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The Emerging Market of Cyber-crime as a Service
The SRM Blog

The Emerging Market of Cyber-crime as a Service

One of the greatest misconceptions about cyber-crime is that you need to be a computer geek to be a cyber-criminal. The truth is the cyber-crime industry is starting to function like a normal business, with client-side applications and services allowing users to complete tasks more easily, offering them greater flexibility and efficiency.

Ecommerce sites operating on the Dark Web are renowned for their excellent customer service – really! The operators and users of these sites remain anonymous, therefore it is imperative for them to build a reputation based on customer reviews in the hope of increasing sales.

It then comes as no surprise that a market in Cyber-crime as a Service has emerged, opening a window of opportunities for criminals that are not tech savvy, yet still want to exploit the benefits of illegal online activity.

Cyber-crime as a Service is a market with multiple segments which includes Research as a Service (RaaS), Crimeware as a service (CaaS), Cybercrime Infrastructure as a Service (CIaaS), and Hacking as a Service (HaaS).

Research as a Service (RaaS)

The sale of zero day vulnerabilities is very valuable on the Dark Web. Once a zero day vulnerability has been identified, the researcher has the option to either exploit the vulnerability themselves, or they could sell it on the Dark Web for someone else to take advantage of it.

Spam services are also offered as RaaS. For some, it is much easier to buy email lists than build them up from scratch. Some spam service providers will also categorise email addresses by region, age or gender for a more targeted approach.

Crimeware as a Service (Caas)

Malware is sold to criminals on the Dark Web who may not be tech-savvy enough to develop it themselves, allowing them to implement sophisticated attacks. This code has a high value on the Dark Web, and an example of this was seen as early as 2005 when a programmer was hired to develop the Zotob worm, a strain of malware that required an estimated $97,000 per company affected to clean-up affected systems.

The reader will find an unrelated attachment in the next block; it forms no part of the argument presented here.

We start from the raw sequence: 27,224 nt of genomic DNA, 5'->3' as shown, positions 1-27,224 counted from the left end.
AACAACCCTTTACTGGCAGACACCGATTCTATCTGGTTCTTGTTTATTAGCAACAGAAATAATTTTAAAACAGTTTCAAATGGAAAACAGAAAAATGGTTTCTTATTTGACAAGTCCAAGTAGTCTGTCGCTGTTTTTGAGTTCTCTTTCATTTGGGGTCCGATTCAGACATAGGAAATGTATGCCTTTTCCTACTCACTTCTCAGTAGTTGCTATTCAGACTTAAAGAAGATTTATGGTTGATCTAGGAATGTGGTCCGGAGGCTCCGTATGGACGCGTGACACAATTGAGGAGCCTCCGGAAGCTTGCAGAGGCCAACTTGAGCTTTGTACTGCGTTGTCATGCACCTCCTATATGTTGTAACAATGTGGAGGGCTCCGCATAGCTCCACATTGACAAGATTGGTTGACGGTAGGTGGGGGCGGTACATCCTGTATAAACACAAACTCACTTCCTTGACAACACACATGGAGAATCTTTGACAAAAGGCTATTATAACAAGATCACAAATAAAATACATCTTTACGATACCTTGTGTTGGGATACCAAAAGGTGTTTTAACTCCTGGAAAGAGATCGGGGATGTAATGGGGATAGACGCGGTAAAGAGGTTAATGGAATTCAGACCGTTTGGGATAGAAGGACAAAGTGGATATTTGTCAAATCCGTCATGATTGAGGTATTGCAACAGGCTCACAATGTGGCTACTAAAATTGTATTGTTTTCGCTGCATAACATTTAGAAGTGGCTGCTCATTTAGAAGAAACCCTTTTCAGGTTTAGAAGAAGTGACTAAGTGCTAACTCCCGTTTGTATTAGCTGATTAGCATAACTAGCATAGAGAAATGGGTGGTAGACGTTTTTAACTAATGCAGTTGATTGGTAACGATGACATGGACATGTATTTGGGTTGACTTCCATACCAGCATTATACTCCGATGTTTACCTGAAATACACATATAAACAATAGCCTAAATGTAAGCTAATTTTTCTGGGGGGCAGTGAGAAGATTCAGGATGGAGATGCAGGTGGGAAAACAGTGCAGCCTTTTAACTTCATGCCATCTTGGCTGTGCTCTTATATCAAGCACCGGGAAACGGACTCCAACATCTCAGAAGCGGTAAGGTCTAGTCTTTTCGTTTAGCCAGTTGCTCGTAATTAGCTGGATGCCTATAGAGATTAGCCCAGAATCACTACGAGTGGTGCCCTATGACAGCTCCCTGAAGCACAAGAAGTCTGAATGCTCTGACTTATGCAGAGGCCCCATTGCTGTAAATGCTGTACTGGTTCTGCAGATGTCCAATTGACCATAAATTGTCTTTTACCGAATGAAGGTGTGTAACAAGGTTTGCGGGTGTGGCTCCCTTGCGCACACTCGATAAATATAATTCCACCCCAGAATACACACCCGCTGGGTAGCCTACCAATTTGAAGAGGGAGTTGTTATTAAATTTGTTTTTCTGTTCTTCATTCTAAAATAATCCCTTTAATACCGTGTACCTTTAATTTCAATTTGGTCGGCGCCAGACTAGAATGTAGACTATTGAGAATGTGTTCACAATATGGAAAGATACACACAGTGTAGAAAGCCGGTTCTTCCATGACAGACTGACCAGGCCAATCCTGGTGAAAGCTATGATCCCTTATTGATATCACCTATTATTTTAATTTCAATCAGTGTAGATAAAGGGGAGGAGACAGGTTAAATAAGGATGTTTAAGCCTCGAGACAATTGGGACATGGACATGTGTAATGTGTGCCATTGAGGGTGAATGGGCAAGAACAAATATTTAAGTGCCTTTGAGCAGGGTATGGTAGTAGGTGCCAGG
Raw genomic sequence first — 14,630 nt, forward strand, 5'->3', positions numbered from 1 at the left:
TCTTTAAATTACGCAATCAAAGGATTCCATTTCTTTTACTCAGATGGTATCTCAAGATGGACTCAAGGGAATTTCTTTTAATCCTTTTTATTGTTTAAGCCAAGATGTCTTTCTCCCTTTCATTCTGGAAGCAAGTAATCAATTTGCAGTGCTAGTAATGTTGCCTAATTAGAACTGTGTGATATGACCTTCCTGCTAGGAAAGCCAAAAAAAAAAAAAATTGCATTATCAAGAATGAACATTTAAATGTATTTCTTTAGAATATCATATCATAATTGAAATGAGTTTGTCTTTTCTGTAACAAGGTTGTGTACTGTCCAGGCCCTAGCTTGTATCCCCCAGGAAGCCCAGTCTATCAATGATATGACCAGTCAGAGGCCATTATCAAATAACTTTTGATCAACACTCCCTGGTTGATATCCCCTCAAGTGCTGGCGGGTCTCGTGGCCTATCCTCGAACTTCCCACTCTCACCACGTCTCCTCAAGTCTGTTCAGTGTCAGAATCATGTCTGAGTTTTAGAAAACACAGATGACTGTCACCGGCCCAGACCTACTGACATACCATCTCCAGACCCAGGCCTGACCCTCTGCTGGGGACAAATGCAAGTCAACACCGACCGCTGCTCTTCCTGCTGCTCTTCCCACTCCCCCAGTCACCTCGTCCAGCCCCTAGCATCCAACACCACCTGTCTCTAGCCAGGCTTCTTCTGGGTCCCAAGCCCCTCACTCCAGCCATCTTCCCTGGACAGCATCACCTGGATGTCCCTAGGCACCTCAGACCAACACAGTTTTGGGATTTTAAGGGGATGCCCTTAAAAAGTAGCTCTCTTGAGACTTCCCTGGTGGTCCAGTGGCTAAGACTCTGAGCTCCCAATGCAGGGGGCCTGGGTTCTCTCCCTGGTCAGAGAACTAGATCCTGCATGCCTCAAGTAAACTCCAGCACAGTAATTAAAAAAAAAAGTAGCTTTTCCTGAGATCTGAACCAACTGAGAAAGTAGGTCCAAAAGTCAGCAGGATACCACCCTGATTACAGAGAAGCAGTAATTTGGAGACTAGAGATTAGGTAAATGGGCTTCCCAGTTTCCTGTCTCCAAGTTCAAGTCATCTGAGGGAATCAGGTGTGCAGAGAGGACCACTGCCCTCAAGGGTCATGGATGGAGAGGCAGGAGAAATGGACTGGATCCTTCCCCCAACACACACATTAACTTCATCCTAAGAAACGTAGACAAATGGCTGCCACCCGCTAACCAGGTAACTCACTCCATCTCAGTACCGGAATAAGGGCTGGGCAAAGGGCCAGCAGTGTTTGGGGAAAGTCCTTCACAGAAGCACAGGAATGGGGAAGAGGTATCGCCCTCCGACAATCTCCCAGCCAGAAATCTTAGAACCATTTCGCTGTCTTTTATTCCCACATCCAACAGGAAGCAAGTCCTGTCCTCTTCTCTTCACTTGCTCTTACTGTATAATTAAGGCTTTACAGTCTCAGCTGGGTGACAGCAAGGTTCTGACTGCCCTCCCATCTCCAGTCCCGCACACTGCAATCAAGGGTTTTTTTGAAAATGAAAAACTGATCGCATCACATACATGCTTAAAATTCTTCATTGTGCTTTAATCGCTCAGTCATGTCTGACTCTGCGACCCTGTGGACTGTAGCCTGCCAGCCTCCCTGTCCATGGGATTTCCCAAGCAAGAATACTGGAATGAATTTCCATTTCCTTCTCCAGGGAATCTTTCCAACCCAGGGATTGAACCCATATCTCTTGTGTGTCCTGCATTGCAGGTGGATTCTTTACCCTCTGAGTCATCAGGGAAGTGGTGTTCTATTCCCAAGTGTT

Examples of the types of CaaS offered include:

  • Trojans – A malicious program that is concealed within a legitimate file to steal user information or login credentials from an infected system;
  • Rootkit services – Surreptitious code that conceals itself within the compromised system and performs actions as programmed;
  • Ransomware services – Software that restricts the user from conducting further activity until a specific action, such as making a payment, is completed.

Cyber-crime Infrastructure as a Service (CIaaS)

Once malware has been created, delivering the exploit is the next stage. Obtaining the required hardware can be both difficult and risky.

CIaaS provides cyber criminals with the necessary hardware to carry out their attack for an agreed rental price. This method is very convenient because the criminal can simply discontinue the subscription once they have completed their task. Furthermore, it is likely to be more cost effective than purchasing the equipment in most cases.

Hacking as a Service (HaaS)

There are two main categories of this kind of service; password cracking, and denial of service (DoS).

Password cracking services allow non-technical buyers to obtain a password to an email address simply by submitting the target’s name and email address.

DoS services only require the user to submit the website name they wish to launch an attack on. Service providers will agree a fee for the service, which can be as little as $2 per hour.

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